The more interesting question is whether and when a Take Care-based claim could yield judicial reversal of a pattern of statute-subverting actions which, viewed individually, might appear within an agency’s discretion. In that vein, Trump Administration agencies have pursued their “death-by-1000 cuts” strategy with such petty measures as reducing the length of the 2018 open enrollment period from three months to 45 days, virtually eliminating funds for “consumer information and outreach” and “eligibility and enrollment,” slashing funding for ACA-prescribed “navigator” groups to assist prospective enrollees, and drastically curtailing Sunday on-line application and enrollment hours. These actions are explicable only as the President himself has explained them – steps to make the law “implode.” Hence, in principle, there is no reason why, on the merits, a lawsuit should not be upheld, targeting some or all of these actions as elements of a scheme to intentionally violate the president’s Take Care obligation. Still, for potential challengers, questions will remain whether, in particular instances, such lawsuits are likely to succeed, and whether they could secure effective and timely relief. So far, health advocates have answered those questions in the negative, but that does not mean that they will need to do so in every case, or indefinitely. This president’s uniquely brazen campaign to make a landmark law fail cries out for judicial reversal, lest Trump’s perfidy stand as a political precedent for future administrations intent on similar defiance of their faithful execution responsibility.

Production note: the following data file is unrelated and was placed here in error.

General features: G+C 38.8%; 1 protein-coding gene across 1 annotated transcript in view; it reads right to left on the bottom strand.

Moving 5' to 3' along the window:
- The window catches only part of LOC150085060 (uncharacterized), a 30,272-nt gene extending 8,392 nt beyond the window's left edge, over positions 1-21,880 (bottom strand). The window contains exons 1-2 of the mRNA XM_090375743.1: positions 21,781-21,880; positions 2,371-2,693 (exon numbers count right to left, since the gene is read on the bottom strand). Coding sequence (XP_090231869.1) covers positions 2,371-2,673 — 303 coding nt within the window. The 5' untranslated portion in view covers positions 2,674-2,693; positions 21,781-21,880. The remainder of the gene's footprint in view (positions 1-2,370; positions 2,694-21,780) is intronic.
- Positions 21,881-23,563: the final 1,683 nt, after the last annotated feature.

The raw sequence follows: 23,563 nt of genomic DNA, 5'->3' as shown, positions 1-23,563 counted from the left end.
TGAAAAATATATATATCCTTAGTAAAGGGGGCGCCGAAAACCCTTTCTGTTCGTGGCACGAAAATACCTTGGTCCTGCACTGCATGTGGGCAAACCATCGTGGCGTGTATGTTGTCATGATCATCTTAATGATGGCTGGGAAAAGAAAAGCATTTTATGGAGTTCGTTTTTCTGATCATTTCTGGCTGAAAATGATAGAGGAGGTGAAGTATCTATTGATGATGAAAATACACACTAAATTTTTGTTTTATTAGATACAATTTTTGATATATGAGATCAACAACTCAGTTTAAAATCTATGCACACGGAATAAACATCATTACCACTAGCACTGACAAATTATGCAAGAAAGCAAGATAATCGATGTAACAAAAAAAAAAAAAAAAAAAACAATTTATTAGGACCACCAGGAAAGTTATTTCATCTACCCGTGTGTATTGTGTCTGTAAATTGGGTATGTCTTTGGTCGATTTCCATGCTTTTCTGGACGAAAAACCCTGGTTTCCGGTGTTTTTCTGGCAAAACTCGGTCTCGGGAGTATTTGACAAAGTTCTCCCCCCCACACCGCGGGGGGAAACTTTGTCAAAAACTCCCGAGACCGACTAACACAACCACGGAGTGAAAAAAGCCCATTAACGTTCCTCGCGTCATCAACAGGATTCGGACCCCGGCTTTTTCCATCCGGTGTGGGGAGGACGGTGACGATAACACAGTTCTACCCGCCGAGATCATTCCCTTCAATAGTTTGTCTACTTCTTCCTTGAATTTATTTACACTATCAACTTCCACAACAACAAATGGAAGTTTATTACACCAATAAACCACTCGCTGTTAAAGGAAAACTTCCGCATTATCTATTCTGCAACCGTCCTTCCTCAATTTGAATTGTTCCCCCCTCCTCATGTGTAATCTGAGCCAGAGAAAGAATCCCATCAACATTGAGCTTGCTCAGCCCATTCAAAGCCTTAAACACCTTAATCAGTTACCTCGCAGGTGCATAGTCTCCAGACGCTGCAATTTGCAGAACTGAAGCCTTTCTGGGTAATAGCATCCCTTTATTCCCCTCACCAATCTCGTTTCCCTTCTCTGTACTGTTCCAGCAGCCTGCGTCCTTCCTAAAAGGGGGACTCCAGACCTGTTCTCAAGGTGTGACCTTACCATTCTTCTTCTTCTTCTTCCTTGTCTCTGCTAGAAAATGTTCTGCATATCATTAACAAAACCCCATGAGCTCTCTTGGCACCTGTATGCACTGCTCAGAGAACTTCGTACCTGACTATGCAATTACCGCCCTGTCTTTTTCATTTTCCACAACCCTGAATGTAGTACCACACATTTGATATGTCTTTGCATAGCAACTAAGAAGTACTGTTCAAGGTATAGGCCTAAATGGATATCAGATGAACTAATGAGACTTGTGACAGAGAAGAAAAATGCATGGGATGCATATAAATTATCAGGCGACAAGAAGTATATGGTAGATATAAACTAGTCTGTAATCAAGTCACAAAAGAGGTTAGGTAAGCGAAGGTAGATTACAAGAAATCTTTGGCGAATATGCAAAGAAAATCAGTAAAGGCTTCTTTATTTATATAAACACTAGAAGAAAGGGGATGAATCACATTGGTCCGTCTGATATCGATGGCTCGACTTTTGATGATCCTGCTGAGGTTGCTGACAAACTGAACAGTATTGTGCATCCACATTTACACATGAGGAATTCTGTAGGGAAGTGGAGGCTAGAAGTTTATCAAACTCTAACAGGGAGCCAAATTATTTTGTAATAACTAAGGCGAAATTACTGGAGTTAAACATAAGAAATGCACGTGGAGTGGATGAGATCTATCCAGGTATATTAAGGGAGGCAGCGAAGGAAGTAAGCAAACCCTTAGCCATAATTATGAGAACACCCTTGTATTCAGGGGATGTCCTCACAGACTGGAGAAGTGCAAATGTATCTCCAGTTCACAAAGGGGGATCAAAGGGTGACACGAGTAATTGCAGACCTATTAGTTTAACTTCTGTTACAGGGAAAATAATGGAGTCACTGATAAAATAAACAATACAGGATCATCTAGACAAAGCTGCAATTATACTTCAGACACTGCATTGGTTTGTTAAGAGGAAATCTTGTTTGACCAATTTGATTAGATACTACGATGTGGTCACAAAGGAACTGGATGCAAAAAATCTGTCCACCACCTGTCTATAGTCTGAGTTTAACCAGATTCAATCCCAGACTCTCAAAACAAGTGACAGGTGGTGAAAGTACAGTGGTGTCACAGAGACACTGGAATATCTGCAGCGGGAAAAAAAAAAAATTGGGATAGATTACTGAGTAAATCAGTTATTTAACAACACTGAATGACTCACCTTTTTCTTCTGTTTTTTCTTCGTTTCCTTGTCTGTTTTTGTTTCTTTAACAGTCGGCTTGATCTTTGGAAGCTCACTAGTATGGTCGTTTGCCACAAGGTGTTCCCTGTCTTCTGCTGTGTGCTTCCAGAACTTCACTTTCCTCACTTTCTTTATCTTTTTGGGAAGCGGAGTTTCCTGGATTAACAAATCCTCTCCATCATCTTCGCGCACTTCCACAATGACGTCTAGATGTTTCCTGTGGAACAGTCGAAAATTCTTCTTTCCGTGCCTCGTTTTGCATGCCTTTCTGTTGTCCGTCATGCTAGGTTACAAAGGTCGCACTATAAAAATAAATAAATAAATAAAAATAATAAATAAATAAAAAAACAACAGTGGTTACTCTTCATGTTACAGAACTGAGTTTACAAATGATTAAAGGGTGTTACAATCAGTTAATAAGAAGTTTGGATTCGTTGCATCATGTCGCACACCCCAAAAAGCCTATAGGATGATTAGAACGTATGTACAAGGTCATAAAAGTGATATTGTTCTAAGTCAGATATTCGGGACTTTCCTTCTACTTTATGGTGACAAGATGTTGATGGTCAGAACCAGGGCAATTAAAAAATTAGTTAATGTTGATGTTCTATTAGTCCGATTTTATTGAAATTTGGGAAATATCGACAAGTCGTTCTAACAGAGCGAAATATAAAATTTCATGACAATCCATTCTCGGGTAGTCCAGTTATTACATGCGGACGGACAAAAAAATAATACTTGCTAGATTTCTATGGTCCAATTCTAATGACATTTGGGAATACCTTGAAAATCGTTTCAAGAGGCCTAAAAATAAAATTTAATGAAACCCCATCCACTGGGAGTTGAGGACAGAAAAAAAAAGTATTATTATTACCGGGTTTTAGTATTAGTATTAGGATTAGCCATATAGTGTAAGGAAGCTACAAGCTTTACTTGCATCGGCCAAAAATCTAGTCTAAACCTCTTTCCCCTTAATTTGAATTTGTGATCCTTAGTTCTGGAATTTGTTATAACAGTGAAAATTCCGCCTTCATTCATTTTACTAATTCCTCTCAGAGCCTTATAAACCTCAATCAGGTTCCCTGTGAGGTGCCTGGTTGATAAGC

More important, progressives need to learn what conservatives have long understood – that constitutional advocacy is much too potent to be confined to litigation, or directed only at judges. Ignoring their conservative adversaries’ anti-Obamacare recipe, progressive politicians, though they have faulted his successor for imposing misguided policies that will devastate millions of Americans, have not headlined that he is acting unconstitutionally. ACA supporters should stress that our revolution was fought to end the tyrannical rule of a king, and the Framers of our founding charter duly specified that our chief executive is duty-bound to enforce laws enacted by Congress, not suspend those with which he disagrees. Trump flaunts his determination to shred the Framers’ design. ACA supporters could also underscore that this president has uniquely flouted not only his job description in the Take Care Clause, but the linked oath the Constitution requires him to “solemnly swear” before taking office: to “faithfully execute the Office of President of the United States,” and “to the best of my Ability, preserve, protect and defend the Constitution of the United States.” Sheer repetition of Republicans’ similar charges, flimsy though they were, spread doubts about the legitimacy of Obama’s ACA implementation, and, more generally, about his commitment to the rule of law. These perceptions rippled across media and political fora, and may have influenced some judges. In their political messaging, ACA’s supporters need likewise to spotlight the well-based and credible constitutional case against Trump’s sabotage. Such constitutional messaging could in turn be significantly buttressed by litigation and, especially, by a judicial ruling that President Trump is in breach of his most “solemn” constitutional duty.